You can contact LEARNZ, part of CORE Education, at:
PO Box 13 678,
Kia ora koutou
It was a long travel day today. The ambassadors and I had to get from Kerikeri to Kaikoura, with a stop at Waiau along the way.
Kerikeri to Auckland
Our first flight was from the Bay of Islands airport to Auckland. It was only a 30-minute flight. It kind of felt like we had only just taken off when the pilot announced that we were on the descent into Auckland airport.
In Auckland we had about an hour to wait for the next flight. It would have been less, but the flight was delayed by 30 minutes. So, I took some time to message my family and tell them how much I missed them already.
Auckland to Christchurch
Soon it was time to board the next flight to Christchurch. This was a longer flight on a larger aeroplane which took about an hour and a half. There were some great views of Farewell Spit/Onetahua and the Southern Alps/Te Tiritiri-o-te-moana along the way. Looking at the Southern Alps I couldn’t help but think about how they have been formed over time.
Basically, it is the same forces that caused the November 2016 earthquake which have formed the Southern Alps. Uplift of these mountains is caused by the collision of the Australian and Pacific tectonic plates. Interestingly, the Southern Alps are one of the most rapidly rising mountain ranges in the world.
Christchurch to Waiau
After landing in Christchurch and collecting my bag, we headed north to a place called Waiau. In fact, not far from the epicentre of the earthquake. We drove to a place called Woodchester Station, a farming property owned by David and Rebekah Kelly. It was here that we met up with Dr Kate Pedley, a geologist from Canterbury University.
Kate took us to an area of the farm which has an incredible landscape feature caused by a fault that ruptured during the earthquake. It has been named the “Wall of Waiau”, and for very good reason! You will see from today’s images why it got this name.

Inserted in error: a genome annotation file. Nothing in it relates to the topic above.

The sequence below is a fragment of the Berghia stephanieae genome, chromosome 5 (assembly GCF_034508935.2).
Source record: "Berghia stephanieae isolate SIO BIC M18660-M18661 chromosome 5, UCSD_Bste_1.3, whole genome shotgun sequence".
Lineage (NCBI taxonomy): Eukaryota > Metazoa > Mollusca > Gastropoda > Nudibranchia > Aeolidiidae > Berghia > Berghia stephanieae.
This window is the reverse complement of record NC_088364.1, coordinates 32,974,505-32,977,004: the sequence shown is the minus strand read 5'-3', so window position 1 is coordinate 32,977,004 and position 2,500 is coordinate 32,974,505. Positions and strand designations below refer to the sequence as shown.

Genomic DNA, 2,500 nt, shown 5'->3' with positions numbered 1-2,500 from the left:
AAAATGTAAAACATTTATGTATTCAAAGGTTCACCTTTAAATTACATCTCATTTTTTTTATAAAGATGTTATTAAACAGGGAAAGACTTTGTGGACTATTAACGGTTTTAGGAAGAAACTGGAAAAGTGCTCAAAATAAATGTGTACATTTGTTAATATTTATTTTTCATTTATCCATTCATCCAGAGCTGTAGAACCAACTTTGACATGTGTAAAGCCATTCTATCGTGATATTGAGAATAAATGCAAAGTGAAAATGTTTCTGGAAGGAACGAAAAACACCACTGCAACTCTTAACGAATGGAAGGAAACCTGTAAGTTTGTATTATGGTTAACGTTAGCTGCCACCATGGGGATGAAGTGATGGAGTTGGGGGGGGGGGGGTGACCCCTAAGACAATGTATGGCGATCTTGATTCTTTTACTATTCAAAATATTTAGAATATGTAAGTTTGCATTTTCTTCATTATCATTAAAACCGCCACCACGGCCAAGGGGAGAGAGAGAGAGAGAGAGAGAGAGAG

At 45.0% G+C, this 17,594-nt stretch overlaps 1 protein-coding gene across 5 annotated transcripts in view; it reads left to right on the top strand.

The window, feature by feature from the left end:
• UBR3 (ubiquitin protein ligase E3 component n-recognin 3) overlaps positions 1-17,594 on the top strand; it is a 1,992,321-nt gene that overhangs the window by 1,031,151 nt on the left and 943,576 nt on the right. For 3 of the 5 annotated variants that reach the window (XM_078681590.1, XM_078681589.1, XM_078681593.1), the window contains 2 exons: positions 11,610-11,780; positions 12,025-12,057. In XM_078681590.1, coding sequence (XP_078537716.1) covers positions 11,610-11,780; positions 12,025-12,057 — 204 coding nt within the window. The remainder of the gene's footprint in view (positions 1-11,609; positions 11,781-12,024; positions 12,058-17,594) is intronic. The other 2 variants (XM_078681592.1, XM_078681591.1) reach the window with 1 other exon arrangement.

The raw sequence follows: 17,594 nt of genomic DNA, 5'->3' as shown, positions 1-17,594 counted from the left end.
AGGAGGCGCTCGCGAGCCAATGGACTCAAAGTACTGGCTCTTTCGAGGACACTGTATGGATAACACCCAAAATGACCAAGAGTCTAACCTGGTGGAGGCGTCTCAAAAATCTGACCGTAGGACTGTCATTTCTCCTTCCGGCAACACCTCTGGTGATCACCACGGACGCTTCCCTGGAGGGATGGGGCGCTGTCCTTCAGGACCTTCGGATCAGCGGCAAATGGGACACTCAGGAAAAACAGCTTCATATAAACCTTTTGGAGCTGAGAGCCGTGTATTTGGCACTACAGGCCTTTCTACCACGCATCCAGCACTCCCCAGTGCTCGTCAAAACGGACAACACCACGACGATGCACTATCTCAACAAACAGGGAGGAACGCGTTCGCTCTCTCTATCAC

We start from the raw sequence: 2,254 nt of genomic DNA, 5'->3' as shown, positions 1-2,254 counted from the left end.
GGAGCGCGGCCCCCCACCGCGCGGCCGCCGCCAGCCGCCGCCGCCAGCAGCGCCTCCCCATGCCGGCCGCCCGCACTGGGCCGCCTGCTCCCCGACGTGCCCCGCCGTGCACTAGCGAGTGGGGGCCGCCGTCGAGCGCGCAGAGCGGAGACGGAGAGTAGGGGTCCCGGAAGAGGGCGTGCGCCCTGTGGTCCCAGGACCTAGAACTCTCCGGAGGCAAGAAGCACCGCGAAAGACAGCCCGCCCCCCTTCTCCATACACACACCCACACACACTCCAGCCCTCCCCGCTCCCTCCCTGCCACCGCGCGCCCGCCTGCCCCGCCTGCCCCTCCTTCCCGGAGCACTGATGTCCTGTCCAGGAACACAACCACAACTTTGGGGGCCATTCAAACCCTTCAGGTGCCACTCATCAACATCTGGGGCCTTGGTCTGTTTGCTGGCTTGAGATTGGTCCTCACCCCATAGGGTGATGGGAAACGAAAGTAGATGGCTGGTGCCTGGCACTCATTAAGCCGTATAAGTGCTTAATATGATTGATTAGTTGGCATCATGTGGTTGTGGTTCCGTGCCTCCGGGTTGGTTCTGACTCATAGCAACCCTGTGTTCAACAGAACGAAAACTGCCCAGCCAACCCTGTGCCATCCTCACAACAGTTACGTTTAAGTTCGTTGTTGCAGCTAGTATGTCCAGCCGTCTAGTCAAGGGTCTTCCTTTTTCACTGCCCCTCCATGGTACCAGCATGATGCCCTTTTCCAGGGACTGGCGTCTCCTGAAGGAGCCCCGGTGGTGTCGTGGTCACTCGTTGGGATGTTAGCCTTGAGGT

The “wall” is one of many sections of fault scarps formed along faults as part of the November 2016 earthquake. The fault scarp here is part of the Leader fault and is up to 3.5 metres high in places. A fault scarp is like a step on the ground surface where one side of a fault has moved vertically in relation to the other. You will be able to watch a video on Wednesday where Kate talks more about the “Wall of Waiau” on Wednesday.
Map showing journey from Christchurch to Woodchester Station.
Meeting the Kelleys
Since we were on the Kelley’s farm we thought it best to stop in and say hello! David wasn’t there but we met Rebekah and the kids. They all had some interesting stories to tell about their earthquake experience. It sounded like a scary time and there have been some challenges along the way with recovery. But it was good to hear how new opportunities have also been created because of the earthquake. Watch the videos on Wednesday and you’ll find out first hand how the Kelley’s have been adapting after the emergency.
It was quite late when we finally arrived at Kaikōura. There are still a lot of road works along the way with single lanes and temporary traffic lights. But we’re here and ready to discover more tomorrow.
Map showing route from Woodchester Station to Kaikōura.
Catch you in the morning,
Andrew and Egbert at the airport in Kerikeri. Image: LEARNZ.
Heading to the Bombardier Q300 aircraft at Kerikeri airport. Image: LEARNZ.
Looking at the plane that took us to Christchurch. Image: LEARNZ.
A good view of Farewell Spit at the top of the South Island. Image: LEARNZ.
Snow covers the Southern Alps. How were these mountains created? Image: LEARNZ.
There were many signs of the earthquake's effects on land at the Kelley's farm in Waiau. Image: LEARNZ.
Kate explains the geology of the "Wall of Waiau" to Andrew. Image: LEARNZ.
Andrew and the ambassadors with Kate Pedley next to the "Wall of Waiau". What exactly is the wall? Image: LEARNZ.
Andrew with the Kelley clan (minus dad) at their homestead on the farm. Image: LEARNZ.
One of many stops due to ongoing road works on the way to Kaikōura. Image: LEARNZ.